The Vanishing Art and Subtle Beauty of Keeping Score at Baseball Games
It was early springtime a year ago when I was filling out my scorecard at LECOM Park in Bradenton and another fellow came up beside me to do the same.
I felt for a moment like we should exchange a secret handshake, because I fear keeping score at baseball games is getting to be as rare as selling beer after the seventh inning.
Perhaps this wasn’t the biggest problem facing America last March. Perhaps it isn’t our biggest problem now. It still gives me a passing wistful shiver, because keeping score at a baseball game is, in its own way, an American art form.
Each position on the field is assigned a number, starting with “1” for the pitcher and ending with “9” for the right fielder. Or, if you’re playing slow-pitch softball, “10” for the short fielder.
You keep score by recording the results of each at-bat, with a well-established set of symbols. These symbols enable you to track each baserunner and record which fielders were involved in each play.
At the end, your scorecard enables you to recount each play for the entire game.
The fact this is not something you often need to do is not the point.
Keeping score has an ongoing value. It enables you, in the eighth inning, to pinpoint what the present batter did in the second, fourth and sixth innings. Those of us who can barely remember whether we are right- or left-handed find this a useful reference.
Moreover, there are reasons for keeping score that go beyond being able to say, “No, he’s grounded out to second base three times. He can’t get around on lefties.”
Keeping score reflects the orderliness of the game. Baseball is a beautiful chess match, and keeping score frames the moves. Personally, I’ve also found over the years that a scorecard helps keep me in the game, the same way driving a stick shift car keeps you more alert to the road.
I’m not sure exactly when I started, beyond remembering that when I was 7 or 8 I kept score for games I was watching in the living room on our 15-inch black-and-white television.
I still have the scorecard from my first live game, the Brooklyn Dodgers hosting the Cincinnati Reds at Ebbets Field in August of 1957.
I look at that scorecard now and it conjures one of life’s most magnificent sights: walking up a shaded corridor into the sunlight and seeing a baseball field unfold.
It took my breath away. It still does.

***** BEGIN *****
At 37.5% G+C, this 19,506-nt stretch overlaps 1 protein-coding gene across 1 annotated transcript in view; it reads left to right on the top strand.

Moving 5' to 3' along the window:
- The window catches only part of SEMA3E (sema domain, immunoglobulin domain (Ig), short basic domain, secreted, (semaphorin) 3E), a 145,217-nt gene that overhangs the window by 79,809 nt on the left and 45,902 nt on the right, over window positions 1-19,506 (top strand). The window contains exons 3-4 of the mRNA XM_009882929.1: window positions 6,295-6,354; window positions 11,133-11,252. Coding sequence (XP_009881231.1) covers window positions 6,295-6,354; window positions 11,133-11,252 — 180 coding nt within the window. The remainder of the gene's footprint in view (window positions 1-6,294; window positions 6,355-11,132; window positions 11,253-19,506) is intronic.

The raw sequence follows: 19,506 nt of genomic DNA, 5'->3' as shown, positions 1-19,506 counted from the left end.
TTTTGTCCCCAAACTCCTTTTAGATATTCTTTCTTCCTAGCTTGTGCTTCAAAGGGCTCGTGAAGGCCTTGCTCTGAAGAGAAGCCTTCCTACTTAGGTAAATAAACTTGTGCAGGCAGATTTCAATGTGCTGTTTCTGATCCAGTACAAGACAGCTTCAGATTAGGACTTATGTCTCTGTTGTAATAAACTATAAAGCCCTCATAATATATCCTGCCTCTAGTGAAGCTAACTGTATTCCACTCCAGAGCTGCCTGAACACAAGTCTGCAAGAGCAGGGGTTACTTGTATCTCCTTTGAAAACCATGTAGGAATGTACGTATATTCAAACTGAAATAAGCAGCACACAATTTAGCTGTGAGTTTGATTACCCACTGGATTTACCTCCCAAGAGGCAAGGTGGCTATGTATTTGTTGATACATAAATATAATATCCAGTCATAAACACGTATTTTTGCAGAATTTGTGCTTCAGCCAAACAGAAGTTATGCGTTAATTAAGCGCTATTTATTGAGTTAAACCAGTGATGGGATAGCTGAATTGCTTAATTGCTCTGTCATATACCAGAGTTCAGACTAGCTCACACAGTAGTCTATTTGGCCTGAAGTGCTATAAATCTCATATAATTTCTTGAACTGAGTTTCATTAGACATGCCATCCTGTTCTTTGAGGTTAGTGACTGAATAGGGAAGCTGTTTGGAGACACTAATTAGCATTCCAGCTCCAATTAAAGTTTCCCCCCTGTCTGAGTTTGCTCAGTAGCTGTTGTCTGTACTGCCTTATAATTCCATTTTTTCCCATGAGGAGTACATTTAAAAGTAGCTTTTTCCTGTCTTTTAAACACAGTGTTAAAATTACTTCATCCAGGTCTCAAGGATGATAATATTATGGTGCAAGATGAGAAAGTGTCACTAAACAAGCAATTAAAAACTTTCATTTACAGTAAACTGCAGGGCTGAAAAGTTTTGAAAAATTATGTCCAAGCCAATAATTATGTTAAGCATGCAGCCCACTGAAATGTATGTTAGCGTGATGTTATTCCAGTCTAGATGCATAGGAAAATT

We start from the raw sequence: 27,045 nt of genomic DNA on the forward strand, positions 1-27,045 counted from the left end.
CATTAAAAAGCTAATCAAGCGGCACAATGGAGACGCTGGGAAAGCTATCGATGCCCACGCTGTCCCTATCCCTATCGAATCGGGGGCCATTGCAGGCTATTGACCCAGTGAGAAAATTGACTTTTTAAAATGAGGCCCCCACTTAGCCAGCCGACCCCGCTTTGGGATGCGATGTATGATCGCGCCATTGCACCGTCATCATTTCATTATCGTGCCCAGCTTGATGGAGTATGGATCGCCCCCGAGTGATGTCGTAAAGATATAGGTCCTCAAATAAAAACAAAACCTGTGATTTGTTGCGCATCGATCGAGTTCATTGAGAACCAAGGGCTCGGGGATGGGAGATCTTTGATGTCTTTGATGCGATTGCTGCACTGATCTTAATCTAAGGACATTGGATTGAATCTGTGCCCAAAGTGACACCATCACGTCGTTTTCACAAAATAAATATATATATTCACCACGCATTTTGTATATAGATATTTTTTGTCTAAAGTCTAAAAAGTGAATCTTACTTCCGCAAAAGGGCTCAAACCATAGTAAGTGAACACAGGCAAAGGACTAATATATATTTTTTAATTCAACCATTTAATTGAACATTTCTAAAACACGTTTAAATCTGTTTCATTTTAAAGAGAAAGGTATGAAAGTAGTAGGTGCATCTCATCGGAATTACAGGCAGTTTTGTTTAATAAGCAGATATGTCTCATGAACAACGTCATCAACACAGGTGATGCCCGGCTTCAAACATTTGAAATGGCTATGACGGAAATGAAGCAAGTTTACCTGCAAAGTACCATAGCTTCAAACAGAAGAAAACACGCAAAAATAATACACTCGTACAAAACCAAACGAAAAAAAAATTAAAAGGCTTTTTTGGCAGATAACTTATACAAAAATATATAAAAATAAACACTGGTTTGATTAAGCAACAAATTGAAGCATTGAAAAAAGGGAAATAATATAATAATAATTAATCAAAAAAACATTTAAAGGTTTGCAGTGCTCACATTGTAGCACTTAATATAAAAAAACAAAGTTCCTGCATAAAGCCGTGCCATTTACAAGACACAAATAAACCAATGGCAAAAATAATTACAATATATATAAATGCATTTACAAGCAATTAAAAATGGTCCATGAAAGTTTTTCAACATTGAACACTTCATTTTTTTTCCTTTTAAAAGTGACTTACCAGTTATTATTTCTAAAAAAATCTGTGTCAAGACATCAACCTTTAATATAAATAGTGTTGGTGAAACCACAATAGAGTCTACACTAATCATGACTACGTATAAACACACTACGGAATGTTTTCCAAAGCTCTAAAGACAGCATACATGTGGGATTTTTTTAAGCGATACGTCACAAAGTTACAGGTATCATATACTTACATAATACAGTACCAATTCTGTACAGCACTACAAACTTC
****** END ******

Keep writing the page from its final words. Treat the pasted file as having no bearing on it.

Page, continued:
After 60 years, this particular scorecard doesn’t call up every play in that game, which the Dodgers won 8–0. It does summon a clear image of Don Newcombe shutting down Ted Kluszewski, Wally Post, Gus Bell and the rest of the those Cincinnati sluggers on five hits — three by Frank Robinson — and Gino Cimoli sparking the Dodgers with a three-run homer.
Because that was my first game, other scorecards I’ve saved through the years tend to be less evocative. Because I remember less of everything these days, I surely have forgotten all sorts of wonderful baseball moments that even a prompt from a scorecard can’t retrieve. Such is an aging RAM.
No matter. Keeping score doesn’t need to do more than connect you to the game you’re watching, the game right in front of you.
I found myself explaining that last May to a pleasant young woman at Coors Field in Denver.
She said that after seeing me repeatedly scribble on this piece of paper for two or three innings, she was curious what all the numbers and symbols meant.
I tried to give her the brief version of scoring. I suspect she still didn’t quite understand why anyone would do it. In any case, it was clear that while she had been to a number of baseball games, she had not previously run across anyone keeping score.
I recalled, but did not mention, a Mets-Dodgers game a couple of years ago where I was sitting with three other guys and all four of us independently were keeping score.
Perhaps in some other time or world, that would be as embedded as the seventh inning stretch. In this one, I don’t see it. Later last season I went to a Hartford Yard Goats game and could barely even find a scorecard.
Once upon a time, the scorecard stand was the first thing you saw in any ballpark after you showed your ticket and flipped the turnstile. Every ballpark had stands inside every entrance selling programs and scorecards. The program was three to five bucks, the scorecard maybe a dollar or two. Sometimes there’d be a combo with the scorecard in the centerfold of the program. Pencils were a quarter or maybe 50 cents with the team name.
Dunkin Donuts Park in Hartford had no sign of programs or scorecards. I did the full loop in the arcade, past every concessions stand and finally asked at the souvenir counter. I was directed to guest services.
Guest services is where they keep lost umbrellas and give the prizes to kids who beat the mascot to third base between the fourth and fifth innings. The very pleasant fellow there said sure, here’s a program, and gave me one. I asked about a scorecard and he gave me one of those, too.
I was happy to get them. I didn’t mind not paying. But the real takeaway here is that the Yard Goats don’t think enough fans care about programs and scorecards to make it worth selling them. Which makes me the random straggler from “Oh, you still do that?”
Now it’s spring training season again, praise the Lord, which means that a half hour before gametime each day at LECOM Park, where the Pirates train, an employee will walk to the big white board just inside the main entrance and write in the lineups with an erasable marker.
And old guys like me will stand in the warm wintertime Florida sun and write down nine names on each team’s side of their scorecards. Secret Handshake, National Anthem, Play Ball.